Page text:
The patient also reported previous episodes to last for a few minutes, whereas this hallucination was present for over an hour. The increased sympathetic stimulation due to the patient’s distress secondary to the visual hallucinations or the patient’s refusal to believe the fictional nature of her hallucination may have played a role in the prolonged duration of the episode. Although the mechanism behind the visual hallucinations associated with Charles Bonnet syndrome are not universally definitive, several theories have been proposed. The Release Phenomenon embodies the juxtaposition between “phantom sensations” as seen in amputees that present with tactile sensations in their missing limb; this syndrome the phantom sensation presents as visual hallucinations, embodying the affected sensory domain. Pathological interference within the visual pathway disrupts afferent sensory input to the brain thereby increasing activity in the central nervous system, which the body misinterprets as hallucinations. This proposed mechanism of abnormal visual processing is why Charles Bonnet syndrome is sometimes referred to as “phantom vision” [2,7,8]. Another proposed theory is the Deafferentation Theory, which describes the idea that loss of visual input to the brain will result in a change in the excitability of the visual association cortex. This theory is also associated with ocular pathology or damage to visual pathways but asserts that the damage leads to spontaneous neuronal discharge to occur causing increased excitability within the visual association cortex, thus producing the visual hallucinations. Due to the plasticity of the visual system in conjunction with a lower threshold for activation in the neurons, stimulus may be able to propagate along new axons in a reorganized receptive field [5,6,7,8].

Table 1: Diagnostic Criteria for Charles Bonnet Syndrome

1. At least one visual hallucination

2. A period between the first and last hallucination exceeding 4 weeks

3. Full or partial retention of insight into the unreal nature of the hallucinations

4. Absence of hallucinations in other sensory modalities

5. Absence of delusions

Due to the lack of discussion around Charles Bonnet Syndrome, it is often overlooked as an etiology for benign visual hallucinations. This is not considered a psychiatric related disorder due to the patient’s insight into the fictional etiology of their visual experiences and lack of hallucinations present in other sensory modalities [9]. CBS commonly presents in elderly populations with a mean age of 70-85 years and affected patients typically have a history of diminished visual acuity or visual field loss. The presence of these visual release hallucinations is frequently under-reported by patients in fear of judgment and stigma against mental health disorders [10]. Approximately 60 % of patients surveyed with Charles Bonnet Syndrome are wary of telling their physicians about their hallucinations in fear of being diagnosed with a mental illness [3]. An additional concern arises as the condition is simultaneously under- recognized by clinicians. A study conducted amongst family physicians in Canada determined over half the doctors were completely unaware of the Charles Bonnet Syndrome. Of the physicians who were, nearly three-quarters of them stated they had at least one patient annually who are afflicted [3]. Charles Bonnet syndrome is often misattributed to a psychological condition or can become costly to diagnose with extensive imaging done by physicians simply unaware of the syndrome. This misdiagnosis not only adds stress to the patients but also can elicit unnecessary testing and consults from a variety of specialties. A study performed in 2008, noted that 51.5 % of participants reported mild stress compared to 30 % of participants who reported severe stress secondary to the presence of the visual hallucinations. Participants of this study surprisingly conveyed that the stress they reported was not a direct reaction to the quality of the images they were experiencing, but the stress was primarily due to concern about the underlying etiology of the hallucinations [7,9]. This further elucidates the importance of accurate diagnosis in patients with this syndrome. No well- established medications are currently available to treat this condition. Some incidences of severe Charles Bonnet Syndrome have been treated with antipsychotics but are generally not used on patients with purely benign visual hallucinations due to the risk of adverse effects and unverified benefit. Management is centered on educating the patients and their families about the benign etiology of their condition and providing them with reassurance, which can improve the patient’s status without pharmacological intervention.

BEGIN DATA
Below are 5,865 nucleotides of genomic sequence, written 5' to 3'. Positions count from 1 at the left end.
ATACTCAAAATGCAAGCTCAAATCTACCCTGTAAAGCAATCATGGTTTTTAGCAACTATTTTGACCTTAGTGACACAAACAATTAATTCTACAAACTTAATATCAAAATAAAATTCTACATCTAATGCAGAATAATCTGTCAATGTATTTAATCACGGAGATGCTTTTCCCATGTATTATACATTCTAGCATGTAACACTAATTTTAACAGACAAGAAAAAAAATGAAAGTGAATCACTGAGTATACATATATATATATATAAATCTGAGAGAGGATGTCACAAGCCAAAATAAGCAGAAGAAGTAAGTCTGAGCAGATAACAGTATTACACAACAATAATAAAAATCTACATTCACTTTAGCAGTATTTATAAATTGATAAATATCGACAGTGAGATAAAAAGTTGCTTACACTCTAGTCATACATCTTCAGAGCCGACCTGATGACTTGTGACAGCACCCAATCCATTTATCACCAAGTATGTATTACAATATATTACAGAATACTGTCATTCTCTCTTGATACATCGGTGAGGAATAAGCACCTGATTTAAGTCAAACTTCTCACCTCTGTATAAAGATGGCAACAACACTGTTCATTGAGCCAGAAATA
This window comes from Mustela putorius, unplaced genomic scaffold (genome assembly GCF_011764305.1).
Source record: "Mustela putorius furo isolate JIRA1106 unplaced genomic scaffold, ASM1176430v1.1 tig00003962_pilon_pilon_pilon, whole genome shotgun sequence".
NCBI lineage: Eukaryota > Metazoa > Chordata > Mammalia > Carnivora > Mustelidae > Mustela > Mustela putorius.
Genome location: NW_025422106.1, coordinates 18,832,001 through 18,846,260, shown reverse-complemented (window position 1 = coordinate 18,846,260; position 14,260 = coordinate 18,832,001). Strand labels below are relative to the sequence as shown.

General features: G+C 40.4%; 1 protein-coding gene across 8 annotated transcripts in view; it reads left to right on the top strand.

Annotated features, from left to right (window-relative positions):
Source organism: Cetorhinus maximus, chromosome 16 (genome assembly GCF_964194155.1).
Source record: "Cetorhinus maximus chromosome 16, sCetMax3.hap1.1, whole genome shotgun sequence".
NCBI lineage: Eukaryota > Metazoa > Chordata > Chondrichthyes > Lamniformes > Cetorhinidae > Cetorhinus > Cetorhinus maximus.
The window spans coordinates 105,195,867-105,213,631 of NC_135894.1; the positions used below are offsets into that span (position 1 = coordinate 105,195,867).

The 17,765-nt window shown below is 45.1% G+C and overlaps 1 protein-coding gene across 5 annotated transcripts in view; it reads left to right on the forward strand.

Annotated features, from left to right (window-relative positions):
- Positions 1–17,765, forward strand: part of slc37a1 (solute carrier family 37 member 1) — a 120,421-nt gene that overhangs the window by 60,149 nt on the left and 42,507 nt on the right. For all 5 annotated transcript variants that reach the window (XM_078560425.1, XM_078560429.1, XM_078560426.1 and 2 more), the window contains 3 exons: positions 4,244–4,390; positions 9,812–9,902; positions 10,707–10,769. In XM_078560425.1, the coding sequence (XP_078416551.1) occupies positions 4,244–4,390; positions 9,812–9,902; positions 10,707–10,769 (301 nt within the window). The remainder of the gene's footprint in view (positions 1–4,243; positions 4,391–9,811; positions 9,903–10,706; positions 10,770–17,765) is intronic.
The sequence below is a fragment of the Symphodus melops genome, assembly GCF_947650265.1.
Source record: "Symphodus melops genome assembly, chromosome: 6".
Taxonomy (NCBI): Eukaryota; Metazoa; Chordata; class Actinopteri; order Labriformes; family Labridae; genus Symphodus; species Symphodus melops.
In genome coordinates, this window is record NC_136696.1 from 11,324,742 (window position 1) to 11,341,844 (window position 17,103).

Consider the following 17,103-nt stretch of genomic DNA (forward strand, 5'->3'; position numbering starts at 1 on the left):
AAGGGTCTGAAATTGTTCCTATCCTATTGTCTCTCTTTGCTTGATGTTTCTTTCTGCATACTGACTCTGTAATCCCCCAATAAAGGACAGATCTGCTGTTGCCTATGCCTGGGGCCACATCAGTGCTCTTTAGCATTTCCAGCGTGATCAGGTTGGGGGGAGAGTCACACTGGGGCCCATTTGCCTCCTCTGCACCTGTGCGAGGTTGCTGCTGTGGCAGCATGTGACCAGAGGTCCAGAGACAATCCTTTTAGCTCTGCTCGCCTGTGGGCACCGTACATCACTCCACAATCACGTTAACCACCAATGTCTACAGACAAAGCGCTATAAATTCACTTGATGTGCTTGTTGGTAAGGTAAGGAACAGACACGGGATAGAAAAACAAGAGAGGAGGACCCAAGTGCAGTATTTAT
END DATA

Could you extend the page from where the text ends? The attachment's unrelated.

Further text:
Although Charles Bonnet syndrome is a diagnosis of exclusion, recognizing the symptoms indicated in (Table 1) can effectively ensure diagnosis and management of patients with this visual release syndrome. Recognition of the disorder is essential as reassurance from the physician plays a crucial role in pacifying patient concerns and aiding in management. Misdiagnosis can cause distress to the patient as well as elicit unnecessary costs due to consults and  additional testing. Awareness of the disorder may potentially increase prevalence as patients may come forward with testimonies of similar cases; comfortable with exposing their hallucinations after understanding it is a normal consequence of their vision loss.

Conflict of Interest: The authors declare they have no competing interests.


  1. Cifuentes-Canorea P, Cerván-López I, Rodríguez-Uña I, Santos- Bueso E (2018) Síndrome de Charles Bonnet secundario a crisis hipertensiva. Neurología. 33(7): 473-474.
  2. Cogan DG (1973) Visual hallucinations as release phenomena. Graefes Arch Clin Exp Opthalmol.188(2): 139-150.
  3. Gordon KD, Felfeli T (2018) Family physician awareness of Charles Bonnet Syndrome. Fam Pract. 18;35(5): 595-598.
  4. Jackson ML, Ferencz J (2009) Charles Bonnet Syndrome: visual loss and hallucinations. CMAJ. 181(3-4): 175-176.
  5. Kazui H, Ishii R, Yoshida T, Ikezawa K, Takaya M, et al. (2009) Neuroimaging studies in patients with Charles Bonnet Syndrome. Psychogeriatrics 9(2): 77-84.
  6. Kester EM (2009) Charles Bonnet Syndrome: case presentation and literature review. Optometry 80(7): 360-366.
  7. Pang L (2016) Hallucinations experienced by visually impaired: Charles Bonnet syndrome. Optom Vis Sci. 93(12): 1466-1478.
  8. Vale TC, Fernandes LC, Caramelli P (2014) Charles Bonnet syndrome: characteristics of its visual hallucinations and differential diagnosis. Arq Neuropsiquiatr 72(5): 333-336.
  9. Vukicevic M, Fitzmaurice K (2008) Butterflies and black lacy patterns: the prevalence and characteristics of Charles Bonnet hallucinations in an Australian population. Clin Experiment Opthalmol 36(7): 659-665.
  10. Yacoub R, Ferrucci S (2011) Charles Bonnet syndrome. Optometry 82(7): 421-427.